They may be situated farther from central campus than their peers, but students to be housed in Yale’s two new residential colleges won’t find themselves calling the minibus to grapple with a common cold — or, for that matter, the aftereffects of a late-night romp.

On Monday, top University and city officials broke ground on the 138,000-square-foot, or 3.2-acre, campus for Yale University Health Services at its new home, 55 Lock St., at the foot of Science Hill and behind the Grove Street Cemetery. The plans, as well as the nature of the groundbreaking ceremony, were reminders of a town-gown relationship much-improved over the past decade and a half: In contrast to past years, there were no audible protests as Yale embarked on a Dixwell expansion project for this, the first time since the Yale Corporation approved the new colleges last month.

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“We’re better together,” New Haven Mayor John DeStefano Jr. said, referring to improved town-gown interplay. “We stand on each other’s shoulders.”

At Monday’s 9:30 a.m. press conference, University President Richard Levin did not hesitate to offer a candid assessment of the current University Health Services building, better known to students as “DUH.” He said a new healthcare facility is badly needed. The current facility at 17 Hillhouse Ave., he said, is overcrowded and cramped, leading to lower standards of service.

To remedy this deficiency, a state-of-the-art center — which Levin said would be “an excellent addition to this part of Yale” — will be erected by winter 2009; it is expected to open by 2010. The facility will feature edgy, modern architecture as well as a 323-space parking garage and a Yale Security substation.

Levin said the hired design firm, Mack Scogin Merrill Elam Architects of Atlanta, Ga., designed the building with “few right angles.” For renderings of the plan and further details, visit the firm’s online project abstract.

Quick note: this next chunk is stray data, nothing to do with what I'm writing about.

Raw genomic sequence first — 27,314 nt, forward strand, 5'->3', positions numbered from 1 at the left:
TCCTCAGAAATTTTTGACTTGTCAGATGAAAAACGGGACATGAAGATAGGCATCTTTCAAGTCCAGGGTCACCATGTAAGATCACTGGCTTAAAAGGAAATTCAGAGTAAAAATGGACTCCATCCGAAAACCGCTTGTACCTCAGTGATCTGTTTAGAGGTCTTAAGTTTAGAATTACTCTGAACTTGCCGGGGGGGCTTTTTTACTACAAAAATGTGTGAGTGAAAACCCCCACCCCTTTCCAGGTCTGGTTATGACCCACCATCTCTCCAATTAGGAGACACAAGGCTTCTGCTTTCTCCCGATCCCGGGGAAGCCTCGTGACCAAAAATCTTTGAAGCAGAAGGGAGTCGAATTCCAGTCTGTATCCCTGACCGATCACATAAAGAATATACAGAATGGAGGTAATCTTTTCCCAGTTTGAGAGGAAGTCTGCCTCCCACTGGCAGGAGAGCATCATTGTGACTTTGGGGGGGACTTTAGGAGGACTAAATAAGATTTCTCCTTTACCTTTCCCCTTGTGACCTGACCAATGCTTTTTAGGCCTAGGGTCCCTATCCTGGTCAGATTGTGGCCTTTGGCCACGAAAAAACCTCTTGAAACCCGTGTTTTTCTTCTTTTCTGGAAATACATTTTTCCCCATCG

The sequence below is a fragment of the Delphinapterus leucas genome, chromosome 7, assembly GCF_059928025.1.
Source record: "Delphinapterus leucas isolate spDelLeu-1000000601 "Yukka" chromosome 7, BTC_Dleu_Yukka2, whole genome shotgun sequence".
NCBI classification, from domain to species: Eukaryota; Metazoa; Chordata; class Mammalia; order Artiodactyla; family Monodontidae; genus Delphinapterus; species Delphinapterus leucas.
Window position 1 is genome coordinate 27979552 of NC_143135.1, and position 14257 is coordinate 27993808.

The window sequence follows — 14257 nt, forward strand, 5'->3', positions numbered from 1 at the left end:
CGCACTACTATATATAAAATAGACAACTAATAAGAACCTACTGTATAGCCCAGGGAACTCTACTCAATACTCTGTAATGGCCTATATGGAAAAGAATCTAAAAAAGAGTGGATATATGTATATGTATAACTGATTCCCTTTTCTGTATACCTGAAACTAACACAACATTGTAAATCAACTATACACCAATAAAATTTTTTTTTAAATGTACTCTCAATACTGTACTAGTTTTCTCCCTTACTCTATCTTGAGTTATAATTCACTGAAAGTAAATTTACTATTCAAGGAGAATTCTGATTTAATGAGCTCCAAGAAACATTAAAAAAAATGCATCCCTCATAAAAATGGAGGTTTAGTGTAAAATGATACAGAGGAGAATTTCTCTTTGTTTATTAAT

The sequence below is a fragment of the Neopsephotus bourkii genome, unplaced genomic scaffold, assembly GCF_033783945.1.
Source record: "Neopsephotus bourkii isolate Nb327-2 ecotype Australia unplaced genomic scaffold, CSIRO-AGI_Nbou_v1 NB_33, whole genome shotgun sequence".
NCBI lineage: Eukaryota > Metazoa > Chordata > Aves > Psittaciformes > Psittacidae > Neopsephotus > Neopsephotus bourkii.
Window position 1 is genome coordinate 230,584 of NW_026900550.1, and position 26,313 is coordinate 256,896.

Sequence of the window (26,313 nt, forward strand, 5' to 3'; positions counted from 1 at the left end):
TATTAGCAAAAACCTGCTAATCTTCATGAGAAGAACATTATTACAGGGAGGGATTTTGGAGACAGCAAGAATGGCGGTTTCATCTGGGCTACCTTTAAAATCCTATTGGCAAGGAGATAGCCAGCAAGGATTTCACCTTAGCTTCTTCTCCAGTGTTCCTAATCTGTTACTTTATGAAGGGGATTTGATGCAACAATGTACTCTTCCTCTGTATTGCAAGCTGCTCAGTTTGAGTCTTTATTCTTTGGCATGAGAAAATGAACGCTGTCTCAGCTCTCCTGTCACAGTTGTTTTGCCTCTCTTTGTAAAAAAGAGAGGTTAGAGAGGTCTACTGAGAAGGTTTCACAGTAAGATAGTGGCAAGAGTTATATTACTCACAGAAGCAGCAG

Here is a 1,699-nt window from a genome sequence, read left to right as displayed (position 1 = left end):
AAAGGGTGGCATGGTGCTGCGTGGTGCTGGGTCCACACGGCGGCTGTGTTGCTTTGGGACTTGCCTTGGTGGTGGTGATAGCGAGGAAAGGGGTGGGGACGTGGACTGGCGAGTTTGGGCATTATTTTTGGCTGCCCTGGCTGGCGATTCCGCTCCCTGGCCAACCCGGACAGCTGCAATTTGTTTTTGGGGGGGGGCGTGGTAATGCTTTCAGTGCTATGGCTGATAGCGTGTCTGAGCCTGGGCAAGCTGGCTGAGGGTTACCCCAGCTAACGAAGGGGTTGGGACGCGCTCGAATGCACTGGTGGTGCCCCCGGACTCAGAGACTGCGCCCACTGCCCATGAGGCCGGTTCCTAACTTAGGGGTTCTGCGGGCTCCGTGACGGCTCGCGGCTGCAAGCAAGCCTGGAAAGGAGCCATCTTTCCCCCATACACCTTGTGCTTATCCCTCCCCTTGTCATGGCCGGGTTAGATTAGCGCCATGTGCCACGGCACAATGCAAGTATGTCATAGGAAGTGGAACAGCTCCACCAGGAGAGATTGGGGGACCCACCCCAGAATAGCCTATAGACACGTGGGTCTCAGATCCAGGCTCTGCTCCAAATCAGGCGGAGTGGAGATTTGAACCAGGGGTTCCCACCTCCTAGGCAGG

The new YUHS complex will house the not-for-profit and physician-led Yale Health Plan, which offers health care to members of the Yale community, whether students, faculty, administrators or employees; there are more than 33,000 members who stand to benefit from the new facility. And since the two new colleges are expected to allow for a 15-percent enrollment increase over time, the larger healthcare facility will be needed to keep up with the new influx of students, Levin said.

Aside from its close proximity to the new colleges, the new YUHS will also neighbor the Rose Center, the home as of January 2006 of the Yale Police Department. DeStefano said he hopes the healthcare facility will also have a “dramatically positive” effect on the surrounding community.

After YUHS moves, a new facility for the Faculty of Engineering will replace the existing “DUH” building on Hillhouse Ave. Click here for more details on that anticipated move.

Also spotted at the event were Ward 22 Alderman Greg Morehead; Michael Morand, the assistant vice president for New Haven and state affairs; and YUHS Director Paul Genecin.

“Pay no attention to these men over there,” Genecin jokingly admonished onlookers while he pointed to three construction workers literally breaking ground nearby. “This is the groundbreaking ceremony.”